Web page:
Innovation: Education

Personalizing Vermont’s education system

Move to implement PLPs reflected at two local conferences for educators

Personalizing Vermont's education systemFall in Vermont features two amazing local conferences for educators: VT Fest and the Rowland Foundation Conference. And at both these events, one of the hottest topics was personalized learning.

As Vermont moves to implement Act 77, Flexible pathways to secondary education completion (pdf) there ‘s a lot of discussion on the best way to implement personalized learning plans, or PLPs.

Luckily, some schools are already diving right in.

At the Rowland Foundation conference, the organizers presented a round-table session similar to the speedgeeking we saw at last winter’s Digital Learning Days: attendees had 12 minutes to spend with an educator from one of eight Vermont schools currently implementing PLPs. Schools in attendance included Tarrant Institute partner school Harwood Union High, Northfield High School, Randolph High School, Crossett Brook Middle School and Montpelier High School.

The educators at this session — both the facilitators and attendees — were all clearly passionate about providing Vermont students with the ability to stay engaged with education by following their passion. There was also a clear and welcome movement toward centering students as the agents of their own change. In Randolph, for instance, 8th graders assemble portfolios which they explain to a panel of faculty at the beginning and end of the school year. The Randolph facilitator stressed how these conversations are really a chance for students to explain who they are as learners; the portfolio is a container filled with examples of learning, but it’s also a metaphor for their personalized education journey.

Additionally, at a session on student-led conferences by Edmunds Middle School educators Beth Brodie and Laura Botte, portfolios appeared again, this time in the guise of e-books. Botte’s class of 6th graders collect and curate artifacts of their learning with Evernote, then use Book Creator to make e-books. Students then discuss the books with their families at parent-teacher conferences.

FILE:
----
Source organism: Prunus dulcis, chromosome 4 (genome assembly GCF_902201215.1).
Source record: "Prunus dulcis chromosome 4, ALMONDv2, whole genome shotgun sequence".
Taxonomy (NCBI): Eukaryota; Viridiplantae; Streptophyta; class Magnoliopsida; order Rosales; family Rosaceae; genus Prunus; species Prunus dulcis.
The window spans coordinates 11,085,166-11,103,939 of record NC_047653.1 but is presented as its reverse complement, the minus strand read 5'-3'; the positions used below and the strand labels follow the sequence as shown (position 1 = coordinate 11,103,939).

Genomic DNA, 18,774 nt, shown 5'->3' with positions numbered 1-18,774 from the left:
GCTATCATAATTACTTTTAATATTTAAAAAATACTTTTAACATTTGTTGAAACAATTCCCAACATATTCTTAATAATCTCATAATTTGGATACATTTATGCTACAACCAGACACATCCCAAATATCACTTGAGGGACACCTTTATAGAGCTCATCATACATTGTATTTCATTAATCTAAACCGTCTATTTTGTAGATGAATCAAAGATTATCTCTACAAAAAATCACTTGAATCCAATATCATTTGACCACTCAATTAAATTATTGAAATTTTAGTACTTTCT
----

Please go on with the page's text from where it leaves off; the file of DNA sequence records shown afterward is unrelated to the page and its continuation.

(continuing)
Botte (shown in the video above, leading the group through one student’s e-book) gives students free rein over what to include in their books as well as how to structure their narrative. The important part is simply that each student controls his or her process. They’re writing their own stories of who they are as learners.

At the 2014 Vermont Fest this past week, PLPs were again very present in the conversation around education in Vermont.

Dan French, superintendent of the Bennington-Rutland Supervisory Union (BRSU), explained his district’s journey with exploring which technology to use in implementing PLPs and digital portfolios. BRSU opted for the Haiku LMS, and French was able to explain how the district came to that decision, and how they managed the expectations of their stakeholders and community. You can see French’s slides here, and listen to the session via Soundcloud, below.

 

 

A longer, two-part session on PLPs and specifically Act 77 followed, featuring a panel of PLP-implementing educators, including Maggie Eaton, Elizabeth McCarthy, Matt Allen, Lauren Parren and from the VT Agency of Education, Tom Alderman.

 

 

The session covered the history of Act 77, from its earlier incarnation as Act 44, through to some of the current implementations of PLP work by panelists. Lauren Parren, from Mt Abraham Union Middle/High School in Bristol, worked with some 7th graders on assembling a sample digital portfolio to share with the group.

laurenparrenDigital portfolios at Mt. Abe, as its called, take the form of Google sites, and Parren noted that one of the many benefits of using that platform is that it teaches students file management, a skill that’s quickly becoming a key to successful 21st century digital performance.

What this session shared with that at the Rowland Foundation Conference and Dan French’s talk, was that Vermont is filled with educators who are passionate about letting students take the lead in their learning; the debates around which technology to use to get the job done are numerous and often heated because there’s a recognizing that giving students the tools and support to curate their own artifacts of learning, and embrace the role of narrator in describing their journeys as learners is imperative for a successful educational ecosystem.

And we’re lucky enough to be able to attend, witness and participate in these fascinating conversations. Kudos to everyone who came out for both conferences — organizers, presenters and attendees alike. Let’s keep up the momentum.

Author

Audrey Homan

Audrey Homan is a Vermont-based digital media producer, and producer of The 21st Century Classroom podcast. She's worked in non-profit communications for more than a decade, and in her spare time writes tiny video games and mucks about with augmented reality and arduinos, ably assisted by five dogs.

Interviewing students and yelling in PHP are the best parts of her job.

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